arsenal of weapons and equipment including artillery, missiles, mortars,
armored vehicles and even light aircraft.
None of these items was produced in Sri Lanka, but were brought into
Sri Lanka by sea. In addition to military supplies, the LTTE's cadres
were initially trained at bases in Tamil Nadu. Given the recent
activities of LTTE-linked organizations outside Sri Lanka and
particularly in Tamil Nadu, this is very much a current threat.
The organised trafficking of persons or human smuggling is another
significant maritime security issue. Organised groups, some of which are
connected to LTTE-linked organisations, have lured many people seeking
better economic prospects into this lucrative, illegal operation. In
2013 alone, more than 440 people have attempted to leave Sri Lanka
Having sold their properties and handed over all their wealth to the
operators of these schemes, the victims of human trafficking find
themselves trapped on board unsafe vessels along with hundreds of
others, travelling to countries that will most often refuse them entry.
To make a compelling case for their acceptance by border control
authorities abroad, such economic refugees often concoct stories about
being persecuted in Sri Lanka, thereby damaging the country's
Furthermore, the mechanisms of human trafficking have enabled trained
terrorists to escape justice in Sri Lanka and flee abroad to safe
havens, from which they may once again attempt to cause problems to the
country through other means.
A further consideration with regard to maritime security is the
protection of our maritime assets. One of the problems Sri Lanka has
faced in the maritime domain after the defeat of the LTTE has been the
increasing incidence of pirate fishing in Sri Lankan waters by South
These fishermen use illegal practices such as bottom trawling to
maximize their catch. This causes serious damage to the healthy fish
stocks in Sri Lankan waters, and also adversely affects the livelihoods
of native fishermen.
Protecting Sri Lanka's waters, both from these fishermen and others
who might seek to exploit its other oceanic resources, including oil and
gas, will be one of the key maritime security challenges for Sri Lanka
in the future.
Somewhat further afield, the threat of international piracy is also a
maritime threat to Sri Lanka.
The reach and sophistication of the pirates originating mostly from
East Africa has been increasing in recent years. This factor undermines
the security of these sea-lanes and could pose a serious problem to
shipping in the region in the future.
This will have an impact on the country's economic security.
With regard to border security, one of the concerns Sri Lanka has is
the possibility of the country being used as a transit point for
transnational crime. The arrest of certain elements connected with
extremist regional terrorist groups in India and Pakistan has shown that
they have used Sri Lanka as a transit point from which to coordinate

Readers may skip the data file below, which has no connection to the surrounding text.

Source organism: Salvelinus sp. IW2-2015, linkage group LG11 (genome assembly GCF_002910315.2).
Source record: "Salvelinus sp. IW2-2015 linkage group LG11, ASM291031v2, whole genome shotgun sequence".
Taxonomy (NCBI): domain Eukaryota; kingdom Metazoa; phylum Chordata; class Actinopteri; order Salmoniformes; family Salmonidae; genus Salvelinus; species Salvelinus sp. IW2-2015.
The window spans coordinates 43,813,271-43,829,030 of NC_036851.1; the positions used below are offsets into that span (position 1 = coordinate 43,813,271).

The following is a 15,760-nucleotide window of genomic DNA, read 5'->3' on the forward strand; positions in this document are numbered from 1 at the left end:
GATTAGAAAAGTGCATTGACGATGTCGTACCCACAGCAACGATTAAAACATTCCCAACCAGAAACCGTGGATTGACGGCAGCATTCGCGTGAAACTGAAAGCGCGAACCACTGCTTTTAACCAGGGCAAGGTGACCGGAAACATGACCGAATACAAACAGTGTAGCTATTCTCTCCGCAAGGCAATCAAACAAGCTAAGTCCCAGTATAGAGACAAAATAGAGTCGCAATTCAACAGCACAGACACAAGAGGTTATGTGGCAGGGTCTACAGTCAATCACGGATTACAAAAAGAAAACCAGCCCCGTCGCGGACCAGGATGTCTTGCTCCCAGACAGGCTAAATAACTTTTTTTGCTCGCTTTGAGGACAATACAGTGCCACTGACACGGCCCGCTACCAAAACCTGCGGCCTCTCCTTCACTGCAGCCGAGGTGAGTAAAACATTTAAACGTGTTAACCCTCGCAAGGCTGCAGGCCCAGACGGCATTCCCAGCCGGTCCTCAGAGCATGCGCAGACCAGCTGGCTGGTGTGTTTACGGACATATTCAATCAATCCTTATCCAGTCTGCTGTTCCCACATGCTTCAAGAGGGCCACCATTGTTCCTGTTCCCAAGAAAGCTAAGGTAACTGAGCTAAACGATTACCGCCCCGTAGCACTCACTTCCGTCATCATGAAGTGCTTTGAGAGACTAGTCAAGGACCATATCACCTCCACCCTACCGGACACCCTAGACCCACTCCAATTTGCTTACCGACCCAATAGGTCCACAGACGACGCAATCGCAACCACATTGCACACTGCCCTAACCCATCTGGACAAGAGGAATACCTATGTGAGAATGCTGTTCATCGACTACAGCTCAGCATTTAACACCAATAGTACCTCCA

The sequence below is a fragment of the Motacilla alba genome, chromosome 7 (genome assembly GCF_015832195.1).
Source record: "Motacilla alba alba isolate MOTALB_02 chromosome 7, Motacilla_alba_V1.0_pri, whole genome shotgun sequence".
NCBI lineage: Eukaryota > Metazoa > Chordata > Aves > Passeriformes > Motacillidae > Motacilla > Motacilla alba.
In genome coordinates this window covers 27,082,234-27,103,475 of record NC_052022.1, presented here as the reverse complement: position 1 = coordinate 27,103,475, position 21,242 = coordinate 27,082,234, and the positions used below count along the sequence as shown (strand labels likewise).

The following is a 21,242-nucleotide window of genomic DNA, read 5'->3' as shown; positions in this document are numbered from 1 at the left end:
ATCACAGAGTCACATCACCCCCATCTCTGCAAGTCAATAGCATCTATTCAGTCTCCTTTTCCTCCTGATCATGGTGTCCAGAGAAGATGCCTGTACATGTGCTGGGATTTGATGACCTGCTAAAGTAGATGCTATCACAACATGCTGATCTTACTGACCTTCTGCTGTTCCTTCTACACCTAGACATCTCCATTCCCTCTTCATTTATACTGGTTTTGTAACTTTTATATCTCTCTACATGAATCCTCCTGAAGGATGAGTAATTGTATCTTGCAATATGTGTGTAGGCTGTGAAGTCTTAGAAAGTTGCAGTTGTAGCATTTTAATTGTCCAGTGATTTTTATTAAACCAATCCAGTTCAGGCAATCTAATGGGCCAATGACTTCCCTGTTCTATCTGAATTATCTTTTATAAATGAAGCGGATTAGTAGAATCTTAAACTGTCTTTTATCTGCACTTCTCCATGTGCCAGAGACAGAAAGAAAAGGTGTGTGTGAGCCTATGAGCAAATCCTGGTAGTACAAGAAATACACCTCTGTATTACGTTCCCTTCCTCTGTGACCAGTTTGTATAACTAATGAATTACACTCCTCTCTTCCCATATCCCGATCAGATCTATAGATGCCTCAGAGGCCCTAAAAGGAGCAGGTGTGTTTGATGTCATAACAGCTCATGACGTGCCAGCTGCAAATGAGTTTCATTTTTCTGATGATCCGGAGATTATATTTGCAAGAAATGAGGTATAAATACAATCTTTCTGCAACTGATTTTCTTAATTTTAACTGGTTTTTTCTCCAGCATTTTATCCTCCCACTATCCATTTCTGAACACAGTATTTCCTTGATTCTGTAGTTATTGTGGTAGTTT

Some, who are known to have been temporarily sheltered in Sri Lanka
after claiming refugee status in the west, are known criminals engaged
in illegal activities such as credit card fraud, drug smuggling and
counterfeit currency printing abroad.
Organised crime in Sri Lanka is another issue that needs to be
addressed. As a result of the rise of terrorism and the insurrections
Sri Lanka experienced over the last forty years, and the response from
the state, a considerable amount of arms and ammunition inadvertently
fell into the hands of criminals.
In today's environment, the possibility of foreign interference in
Sri Lanka's internal affairs remains a significant national security
concern. With the involvement of countries like India, Norway, and the
United States in Sri Lanka as a result of the recently ended terrorism,
matters relating to this country's internal affairs have gained
increased visibility within the international community.
India, in particular, is very sensitive to what is going on in Sri
Lanka because of the large Tamil population in its influential southern
state of Tamil Nadu. Especially during the elections cycle, Sri Lanka
figures large in Indian politics.
In the recent past, the Chief Minister of Tamil Nadu even attempted
to pressure the Indian government into opposing Sri Lanka
internationally. This is a serious threat to Sri Lanka's security, and
perhaps even its sovereignty.
Furthermore, as a result of the rapid economic and military
development of countries like India and China in recent decades, the
entire Asian region has become increasingly important in global affairs.
Sri Lanka's important geostrategic position within the Indian Ocean
region has brought it increasing attention.
It is conceivable some western powers might wish to have a Sri Lankan
government that is closely aligned with their interests, and will seek
to influence Sri Lanka's destiny so that it cannot pursue the
independent course it is presently following.
A third factor that has led to Sri Lanka's increasing importance in
the international arena involves regional power politics. Tensions
between India and Pakistan and between India and China are particularly